Understanding the NFPA standard for arc flash protection
The National Fire Protection Association (NFPA) develops and publishes more than 300 consensus codes and standards intended to eliminate death, injury, property and economic loss due to fire, electrical, and related hazards.
The purpose of this standard is to provide a practical safe working area for employees relative to the hazards arising from the use of electricity.
NFPA 70E addresses electrical safety-related work practices for employee workplaces that are necessary for the practical safeguarding of employees relative to the hazards associated with electrical energy during activities such as the installation, inspection, operation, maintenance and demolition of electric conductors, electric equipment, signaling and communications conductors and equipment, and raceways. This standard also includes safe work practices for employees performing other work activities that can expose them to electrical hazards, as well as safe work practices for the following:
1. Installation of conductors and equipment that connect to the supply of electricity
2. Installations used by the electric utility, such as office buildings, warehouses, garages, machine shops and recreational buildings that are not an integral part of a generating plant, substation or control center
Injury from electric shock and arc flash hazards is the sixth leading cause of occupational fatality in the U.S. On average, approximately 2,000 workers each year are admitted for hospital treatment due to electrical burns. The National Fire Protection Association (NFPA) 70E Standard is a comprehensive standard that provides detailed guidance instructions on administrative measures for controlling electrical shock and arc flash hazards in the workplace. It details how to protect workers from the heat of electric arc exposures.
The administrative controls addressed include task planning, permitting for working on or near energized circuits, worker training, safe work practices and use of personal protective equipment (PPE).
The standard does not address application of engineering design solutions to control exposures to electrical hazards. Engineering design solutions include substitution of less-hazardous equipment or systems and engineering controls that automatically prevent or limit exposure to hazardous energy. Examples of substitution include use of 24V control voltage vs. 120V or 480V control to limit shock energy and use of current limiting protective devices to limit arc flash energy vs. non-current limiting devices. Examples of engineering controls include use of GFCIs for limiting shock energy and use of arc-resistant switchgear, high-resistance grounding and zone-selective interlocking to limit exposure to arc energy.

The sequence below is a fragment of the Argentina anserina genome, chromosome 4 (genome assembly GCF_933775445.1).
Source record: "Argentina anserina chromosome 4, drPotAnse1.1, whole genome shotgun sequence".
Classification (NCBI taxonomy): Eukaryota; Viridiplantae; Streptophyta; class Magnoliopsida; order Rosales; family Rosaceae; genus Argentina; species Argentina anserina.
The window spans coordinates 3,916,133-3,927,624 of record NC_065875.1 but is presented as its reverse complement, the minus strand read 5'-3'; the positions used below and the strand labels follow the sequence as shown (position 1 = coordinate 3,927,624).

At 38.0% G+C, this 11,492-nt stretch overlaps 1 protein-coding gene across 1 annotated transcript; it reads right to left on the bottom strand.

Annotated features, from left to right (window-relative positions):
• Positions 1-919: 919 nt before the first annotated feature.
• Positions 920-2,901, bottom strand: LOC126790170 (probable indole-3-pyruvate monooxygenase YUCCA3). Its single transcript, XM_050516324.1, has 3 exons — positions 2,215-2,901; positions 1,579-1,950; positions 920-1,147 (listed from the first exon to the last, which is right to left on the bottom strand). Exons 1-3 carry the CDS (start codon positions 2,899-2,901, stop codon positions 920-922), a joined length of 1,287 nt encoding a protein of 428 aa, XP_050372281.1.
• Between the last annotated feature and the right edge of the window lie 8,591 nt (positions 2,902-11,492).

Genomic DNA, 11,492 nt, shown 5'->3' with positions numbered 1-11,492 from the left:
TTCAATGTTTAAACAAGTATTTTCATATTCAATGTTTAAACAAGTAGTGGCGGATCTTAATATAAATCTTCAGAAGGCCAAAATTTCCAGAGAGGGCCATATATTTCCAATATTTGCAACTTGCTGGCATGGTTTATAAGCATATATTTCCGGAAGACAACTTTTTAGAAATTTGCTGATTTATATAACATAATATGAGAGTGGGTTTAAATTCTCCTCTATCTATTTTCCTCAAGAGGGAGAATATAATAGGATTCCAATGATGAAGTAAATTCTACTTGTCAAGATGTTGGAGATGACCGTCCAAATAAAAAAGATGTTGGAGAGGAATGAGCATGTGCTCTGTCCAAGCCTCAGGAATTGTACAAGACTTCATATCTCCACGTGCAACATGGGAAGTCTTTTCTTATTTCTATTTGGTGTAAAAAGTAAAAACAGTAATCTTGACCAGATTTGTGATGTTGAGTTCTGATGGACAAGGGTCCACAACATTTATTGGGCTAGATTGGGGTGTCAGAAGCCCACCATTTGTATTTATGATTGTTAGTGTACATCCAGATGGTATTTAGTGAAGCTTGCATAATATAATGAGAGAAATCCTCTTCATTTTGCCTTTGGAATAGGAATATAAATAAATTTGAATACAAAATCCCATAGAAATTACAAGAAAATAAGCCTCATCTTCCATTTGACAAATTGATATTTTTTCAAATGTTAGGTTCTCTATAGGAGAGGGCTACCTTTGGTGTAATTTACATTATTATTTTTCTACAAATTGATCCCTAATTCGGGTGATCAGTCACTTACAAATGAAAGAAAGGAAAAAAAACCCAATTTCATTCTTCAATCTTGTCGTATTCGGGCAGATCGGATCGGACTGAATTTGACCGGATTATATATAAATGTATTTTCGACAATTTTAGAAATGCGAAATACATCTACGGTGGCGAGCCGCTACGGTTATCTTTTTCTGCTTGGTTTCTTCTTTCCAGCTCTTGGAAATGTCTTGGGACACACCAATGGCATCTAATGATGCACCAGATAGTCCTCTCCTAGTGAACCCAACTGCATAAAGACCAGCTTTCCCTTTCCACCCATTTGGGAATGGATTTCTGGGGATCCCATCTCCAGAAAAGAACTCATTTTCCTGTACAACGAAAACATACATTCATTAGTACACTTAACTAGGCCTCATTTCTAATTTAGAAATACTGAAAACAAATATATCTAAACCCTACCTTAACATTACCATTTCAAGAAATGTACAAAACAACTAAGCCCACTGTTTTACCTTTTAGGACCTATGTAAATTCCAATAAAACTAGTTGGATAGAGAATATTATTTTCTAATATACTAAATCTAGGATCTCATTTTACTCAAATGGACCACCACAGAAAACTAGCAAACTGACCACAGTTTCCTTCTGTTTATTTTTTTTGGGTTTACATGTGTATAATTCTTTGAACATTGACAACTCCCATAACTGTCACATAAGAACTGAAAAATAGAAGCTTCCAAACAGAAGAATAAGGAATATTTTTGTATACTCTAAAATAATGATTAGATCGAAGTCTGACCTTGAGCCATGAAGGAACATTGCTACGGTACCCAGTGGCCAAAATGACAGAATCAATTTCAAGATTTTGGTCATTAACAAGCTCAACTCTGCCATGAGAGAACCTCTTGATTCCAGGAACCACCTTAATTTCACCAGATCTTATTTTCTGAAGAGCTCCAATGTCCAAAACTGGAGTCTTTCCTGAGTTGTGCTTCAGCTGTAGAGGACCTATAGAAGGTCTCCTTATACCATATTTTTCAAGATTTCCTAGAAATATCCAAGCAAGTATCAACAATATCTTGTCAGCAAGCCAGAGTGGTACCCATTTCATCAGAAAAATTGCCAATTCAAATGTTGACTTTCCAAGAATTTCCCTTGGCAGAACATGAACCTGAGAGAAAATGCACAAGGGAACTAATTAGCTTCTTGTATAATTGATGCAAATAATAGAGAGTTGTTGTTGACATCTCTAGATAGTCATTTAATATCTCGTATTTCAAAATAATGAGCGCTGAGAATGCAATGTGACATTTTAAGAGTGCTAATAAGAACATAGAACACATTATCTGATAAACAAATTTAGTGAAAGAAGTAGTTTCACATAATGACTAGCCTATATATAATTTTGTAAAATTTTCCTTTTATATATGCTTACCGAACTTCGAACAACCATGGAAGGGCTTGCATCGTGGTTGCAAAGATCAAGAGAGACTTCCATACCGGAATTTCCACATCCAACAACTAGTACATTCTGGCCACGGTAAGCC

NFPA 70E does not address safe work practices specific to installation, maintenance and operation of utility transmission and distribution systems. There are some facilities and installations under utility control in which application of NFPA 70E may be appropriate. Examples include office buildings, warehouses, garages and maintenance shops.
Identify potential arc hazards in the workplace. Confirm the potential and assess the severity of arc hazards by performing an arc hazard analysis. Apply engineering solutions to reduce frequency and severity of exposure. Train workers on safe work practices. Provide PPE as required in NFPA 70E.
Seek training in the nature of arc hazards and the safe work practices outlined in NFPA 70E. Help protect yourself from electric arc exposures by wearing flame-resistant (FR) protective apparel whenever you’re on the job site.
Find the arc protection garments for your hazard in SafeSPEC™.
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